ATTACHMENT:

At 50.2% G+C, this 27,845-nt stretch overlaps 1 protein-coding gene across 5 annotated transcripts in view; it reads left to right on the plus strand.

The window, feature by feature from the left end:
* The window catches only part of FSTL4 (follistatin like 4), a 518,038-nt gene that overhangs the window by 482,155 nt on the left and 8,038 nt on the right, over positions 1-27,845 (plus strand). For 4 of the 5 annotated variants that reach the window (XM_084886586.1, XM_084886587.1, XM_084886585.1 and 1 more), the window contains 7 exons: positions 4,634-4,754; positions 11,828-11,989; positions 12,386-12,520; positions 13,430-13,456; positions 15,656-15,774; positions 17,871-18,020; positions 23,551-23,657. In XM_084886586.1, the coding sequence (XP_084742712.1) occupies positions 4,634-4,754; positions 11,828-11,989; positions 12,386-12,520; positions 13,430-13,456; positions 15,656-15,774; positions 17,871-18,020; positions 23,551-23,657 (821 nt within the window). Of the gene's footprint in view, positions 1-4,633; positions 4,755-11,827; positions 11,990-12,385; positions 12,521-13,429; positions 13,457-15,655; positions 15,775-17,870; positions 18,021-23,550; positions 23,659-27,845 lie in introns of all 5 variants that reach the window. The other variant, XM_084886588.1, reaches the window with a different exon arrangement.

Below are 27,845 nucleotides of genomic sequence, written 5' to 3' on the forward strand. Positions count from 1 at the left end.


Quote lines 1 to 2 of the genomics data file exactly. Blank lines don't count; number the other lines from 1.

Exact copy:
At 50.2% G+C, this 27,845-nt stretch overlaps 1 protein-coding gene across 5 annotated transcripts in view; it reads left to right on the plus strand.

The window, feature by feature from the left end: